by Nathaniel Smith, Politics: A View from West Chester, 1/11/15
General David Petraeus is back in the news, no longer as the mastermind of the Iraq “surge” 8 years ago and then director of our war and spying efforts, but as a potential felon (CBS News: “Former CIA Chief David Petraeus may face criminal charges,” 1/10/15). Oh, the irony: in the video there (at 1:31), Paula Broadwell says the interviews with her were motivated in part by his concern over his legacy.
I haven’t been a very big fan of Petraeus for a while. On 11/19/12, I posted this in “Justice and other themes”:
Online comment on Susan Estrich, “Gen. Petraeus loses big time … but so does the nation,” 11/15/12:
As befits a friend of Bill and Hillary Clinton, Susan Estrich doesn’t want to see a connection between personal behavior and national reputation. Petraeus has made the US and the CIA look bad, and may or not have revealed intelligence secrets to unauthorized people. It’s nice he’s a gentleman, but I doubt that is on the job description for general or CIA director. Neither is being a playboy a great background for elective office, as he could have intuited from the fall of president Nicholas Sarkozy of France and president Silvio Berlusconi of Italy. These references are not random, since Petraeus was rumored to be planning to run for US president.
You’d think I’d admire David Petraeus, with his PhD from Princeton, as I do Joe Sestak (PhD Harvard) and Tom Wolf (PhD MIT).
But something about him made me nervous. Maybe it was his rumored political ambitions….
continue reading at Politics: A View from West Chester
Excerpt from Lisa Hajjar, “The CIA Didn’t Just Torture, It Experimented on Human Beings,” The Nation, 1/5/15:
…The “war on terror” is not the CIA’s first venture into human experimentation. At the dawn of the Cold War, German scientists and doctors with Nazi records of human experimentation were given new identities and brought to the United States under Operation Paperclip. During the Korean War, alarmed by the shocking rapidity of American POWs’ breakdowns and indoctrination by their communist captors, the CIA began investing in mind-control research. In 1953, the CIA established the MK-ULTRA program, whose earliest phase involved hypnosis, electroshock and hallucinogenic drugs. The program evolved into experiments in psychological torture that adapted elements of Soviet and Chinese models, including longtime standing, protracted isolation, sleep deprivation and humiliation. Those lessons soon became an applied “science” in the Cold War.
During the Vietnam War, the CIA developed the Phoenix program, which combined psychological torture with brutal interrogations, human experimentation and extrajudicial executions. In 1963, the CIA produced a manual titled “Kubark Counterintelligence Interrogation” to guide agents in the art of extracting information from “resistant” sources by combining techniques to produce “debility, disorientation and dread.” Like the communists, the CIA largely eschewed tactics that violently target the body in favor of those that target the mind by systematically attacking all human senses in order to produce the desired state of compliance. The Phoenix program model was incorporated into the curriculum of the School of the Americas, and an updated version of the Kubark guide, produced in 1983 and titled “Human Resource Exploitation Manual,” was disseminated to the intelligence services of right-wing regimes in Latin America and Southeast Asia during the global “war on communism.”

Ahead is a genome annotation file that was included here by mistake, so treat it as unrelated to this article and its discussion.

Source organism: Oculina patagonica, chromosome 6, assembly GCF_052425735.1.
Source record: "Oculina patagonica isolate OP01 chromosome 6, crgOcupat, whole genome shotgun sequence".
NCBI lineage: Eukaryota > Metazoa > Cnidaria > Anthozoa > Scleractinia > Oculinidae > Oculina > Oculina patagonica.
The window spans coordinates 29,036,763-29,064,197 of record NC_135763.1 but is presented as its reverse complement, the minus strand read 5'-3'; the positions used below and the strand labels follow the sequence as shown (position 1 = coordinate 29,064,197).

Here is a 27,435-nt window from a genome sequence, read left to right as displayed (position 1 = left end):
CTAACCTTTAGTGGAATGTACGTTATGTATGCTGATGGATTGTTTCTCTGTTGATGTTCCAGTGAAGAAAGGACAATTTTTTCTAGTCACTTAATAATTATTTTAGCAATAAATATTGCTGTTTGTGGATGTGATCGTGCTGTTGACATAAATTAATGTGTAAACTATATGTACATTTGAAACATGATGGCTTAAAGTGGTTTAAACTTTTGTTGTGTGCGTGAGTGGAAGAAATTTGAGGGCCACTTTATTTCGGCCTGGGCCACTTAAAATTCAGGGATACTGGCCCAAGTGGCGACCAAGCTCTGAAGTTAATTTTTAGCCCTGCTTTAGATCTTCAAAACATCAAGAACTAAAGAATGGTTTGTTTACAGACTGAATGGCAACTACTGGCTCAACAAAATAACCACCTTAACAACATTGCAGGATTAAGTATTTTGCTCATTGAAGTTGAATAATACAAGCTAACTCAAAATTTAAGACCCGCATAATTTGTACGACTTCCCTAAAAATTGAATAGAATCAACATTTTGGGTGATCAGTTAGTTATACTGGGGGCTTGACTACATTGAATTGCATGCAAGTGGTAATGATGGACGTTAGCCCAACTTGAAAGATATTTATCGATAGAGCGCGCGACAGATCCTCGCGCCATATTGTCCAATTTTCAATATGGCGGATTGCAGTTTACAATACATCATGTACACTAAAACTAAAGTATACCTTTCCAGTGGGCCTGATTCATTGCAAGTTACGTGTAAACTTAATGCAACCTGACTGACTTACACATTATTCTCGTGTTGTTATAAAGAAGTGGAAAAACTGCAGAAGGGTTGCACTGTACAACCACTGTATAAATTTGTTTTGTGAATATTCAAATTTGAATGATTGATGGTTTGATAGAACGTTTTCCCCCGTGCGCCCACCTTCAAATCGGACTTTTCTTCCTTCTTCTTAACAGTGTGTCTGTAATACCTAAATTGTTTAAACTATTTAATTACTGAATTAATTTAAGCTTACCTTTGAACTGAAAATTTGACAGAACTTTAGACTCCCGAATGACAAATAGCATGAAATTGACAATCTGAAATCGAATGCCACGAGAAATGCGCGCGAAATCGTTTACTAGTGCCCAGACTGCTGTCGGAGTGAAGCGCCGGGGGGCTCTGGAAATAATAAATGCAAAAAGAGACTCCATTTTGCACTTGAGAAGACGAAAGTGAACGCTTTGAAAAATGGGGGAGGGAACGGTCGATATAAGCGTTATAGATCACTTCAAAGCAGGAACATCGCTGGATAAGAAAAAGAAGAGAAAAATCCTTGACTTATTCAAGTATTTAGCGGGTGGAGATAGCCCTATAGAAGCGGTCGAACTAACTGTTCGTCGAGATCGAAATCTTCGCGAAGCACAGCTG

In the mid-1980s, CIA practices became the subject of congressional investigations into US-supported atrocities in Central America. Both manuals became public in 1997 as a result of Freedom of Information Act litigation by The Baltimore Sun. That would have seemed like a “never again” moment.
But here we are again. …
Read the full article at The Nation.
Democracy Now!, 1/7/15
In a closely watched press freedom case, New York Times investigative reporter James Risen was called to the witness stand Monday after a seven-year legal battle against the government’s attempts to subpoena him and force him to reveal his source. The hearing in Virginia took place ahead of the trial of former CIA officer Jeffrey Sterling, who is accused of giving Risen classified information which revealed a botched CIA plot to disrupt Iran’s nuclear program. It is unclear yet if Risen will be called to testify at Sterling’s trial. Without more information from Risen, Sterling’s defense attorney argues the case should be dismissed….
continue reading at Democracy Now!
from “Mike Gravel to Senator Mark Udall: Make Full Torture Probe Public Like I Did with Pentagon Papers,” interview with Amy Goodman, Democracy Now!, 12/26/14
…SEN. MARK UDALL: The CIA has lied to its overseers in the public, destroyed and tried to hold back evidence, spied on the Senate, made false charges against our staff, and lied about torture and the results of torture. And no one has been held to account. … There are right now people serving in high-level positions at the agency who approved, directed or committed acts related to the CIA’s detention and interrogation program. It’s bad enough not to prosecute these officials, but to reward or promote them and risk the integrity of the U.S. government to protect them is incomprehensible. The president needs to purge his administration of high-level officials who were instrumental to the development and running of this program….
read the full post at Democracy Now!